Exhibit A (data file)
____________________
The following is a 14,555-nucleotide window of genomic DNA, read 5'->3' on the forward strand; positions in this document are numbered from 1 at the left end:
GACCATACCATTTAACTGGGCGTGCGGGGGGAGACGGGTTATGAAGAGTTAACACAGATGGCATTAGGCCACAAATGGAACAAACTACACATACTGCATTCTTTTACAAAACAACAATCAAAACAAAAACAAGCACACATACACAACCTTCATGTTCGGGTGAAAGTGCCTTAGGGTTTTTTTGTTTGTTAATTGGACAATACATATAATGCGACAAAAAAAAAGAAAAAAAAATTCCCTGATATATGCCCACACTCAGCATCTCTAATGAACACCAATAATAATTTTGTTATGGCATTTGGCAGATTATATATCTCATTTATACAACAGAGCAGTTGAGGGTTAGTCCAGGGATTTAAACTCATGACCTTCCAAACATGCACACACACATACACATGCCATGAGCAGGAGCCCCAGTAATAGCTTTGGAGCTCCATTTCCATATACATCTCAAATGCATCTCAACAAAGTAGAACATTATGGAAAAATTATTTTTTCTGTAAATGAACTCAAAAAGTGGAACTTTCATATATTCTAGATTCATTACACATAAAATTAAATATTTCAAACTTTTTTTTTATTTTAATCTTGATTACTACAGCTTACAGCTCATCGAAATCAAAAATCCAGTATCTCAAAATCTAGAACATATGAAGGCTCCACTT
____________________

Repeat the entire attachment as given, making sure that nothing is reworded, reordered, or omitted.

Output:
The following is a 14,555-nucleotide window of genomic DNA, read 5'->3' on the forward strand; positions in this document are numbered from 1 at the left end:
GACCATACCATTTAACTGGGCGTGCGGGGGGAGACGGGTTATGAAGAGTTAACACAGATGGCATTAGGCCACAAATGGAACAAACTACACATACTGCATTCTTTTACAAAACAACAATCAAAACAAAAACAAGCACACATACACAACCTTCATGTTCGGGTGAAAGTGCCTTAGGGTTTTTTTGTTTGTTAATTGGACAATACATATAATGCGACAAAAAAAAAGAAAAAAAAATTCCCTGATATATGCCCACACTCAGCATCTCTAATGAACACCAATAATAATTTTGTTATGGCATTTGGCAGATTATATATCTCATTTATACAACAGAGCAGTTGAGGGTTAGTCCAGGGATTTAAACTCATGACCTTCCAAACATGCACACACACATACACATGCCATGAGCAGGAGCCCCAGTAATAGCTTTGGAGCTCCATTTCCATATACATCTCAAATGCATCTCAACAAAGTAGAACATTATGGAAAAATTATTTTTTCTGTAAATGAACTCAAAAAGTGGAACTTTCATATATTCTAGATTCATTACACATAAAATTAAATATTTCAAACTTTTTTTTTATTTTAATCTTGATTACTACAGCTTACAGCTCATCGAAATCAAAAATCCAGTATCTCAAAATCTAGAACATATGAAGGCTCCACTT